The last Islanders team with any real sense of accomplishment was back in 1993, when New York lost in the Wales Conference Final 4-1 to the very Montreal Canadiens franchise that bowed out of this year’s postseason last night. 1993 was the infamous playoffs that saw Pierre Turgeon get blindsided by Dale Hunter in still what is one of the most brutal cheap shots the game has ever seen.
Tough Go for the Islanders
Who would have thought that after that loss to the Canadiens, the Islanders would only see the playoffs six times in the next 21 years, winning only 8-of-24 postseason games in the process.
As far as the Rangers are concerned, they won the championship back in 1994 behind arguably one of the greatest leaders sports has ever seen in Mark Messier, only to suffer through their own drought of sorts. Since that infamous year, they have returned to the postseason 11 times in 20 years, going 60-64 in that time, and making the Eastern Conference Final twice, losing both times to the Philadelphia Flyers and New Jersey Devils, respectively.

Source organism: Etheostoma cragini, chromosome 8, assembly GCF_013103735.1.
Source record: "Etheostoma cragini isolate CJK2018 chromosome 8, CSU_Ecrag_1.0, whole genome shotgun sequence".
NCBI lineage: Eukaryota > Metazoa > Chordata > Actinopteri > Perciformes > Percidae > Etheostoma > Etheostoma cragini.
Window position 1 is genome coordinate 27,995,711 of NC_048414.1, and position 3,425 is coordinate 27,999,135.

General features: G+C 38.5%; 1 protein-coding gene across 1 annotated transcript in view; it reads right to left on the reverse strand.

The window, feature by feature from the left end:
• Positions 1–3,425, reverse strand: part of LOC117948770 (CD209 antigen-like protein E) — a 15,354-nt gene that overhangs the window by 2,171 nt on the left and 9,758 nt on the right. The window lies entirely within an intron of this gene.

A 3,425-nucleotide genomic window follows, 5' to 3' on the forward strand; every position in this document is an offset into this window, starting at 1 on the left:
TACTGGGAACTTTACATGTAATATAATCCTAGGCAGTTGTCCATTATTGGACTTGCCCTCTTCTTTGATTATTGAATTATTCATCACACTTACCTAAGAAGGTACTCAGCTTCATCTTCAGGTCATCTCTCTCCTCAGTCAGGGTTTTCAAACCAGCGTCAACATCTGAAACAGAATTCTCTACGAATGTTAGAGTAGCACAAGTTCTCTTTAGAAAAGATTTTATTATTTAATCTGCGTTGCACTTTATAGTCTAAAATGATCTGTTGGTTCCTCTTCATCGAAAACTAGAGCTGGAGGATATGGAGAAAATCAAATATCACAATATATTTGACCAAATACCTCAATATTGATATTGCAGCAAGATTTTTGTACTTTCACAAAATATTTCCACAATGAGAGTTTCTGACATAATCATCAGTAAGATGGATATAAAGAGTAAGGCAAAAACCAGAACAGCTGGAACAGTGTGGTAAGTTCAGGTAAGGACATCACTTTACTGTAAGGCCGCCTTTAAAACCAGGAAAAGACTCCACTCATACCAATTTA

One could argue that with the Rangers’ financial backing, the numbers should be much better than what I just laid out for you, but use that information at your own discretion. I take no responsibility for the arguments that could come out of it.
My son, now 17 years old, is a Rangers fan. This story has been laid out before but I will offer up a condensed version for those who don’t know. I had him as an Islanders fan for one year, at the age of six, when he was just getting into hockey before my wife sunk her claws into him and would not allow it to go any further. Personally, I hate sleeping with one eye open, and the influence of a mother on her son is only weaker than Gorilla Glue. (In the future, maybe sports contractual agreements instead of prenuptial agreements will be the norm.) I knew my wife was a Rangers fan when I met her, so the blame is put squarely on my shoulders and I own it.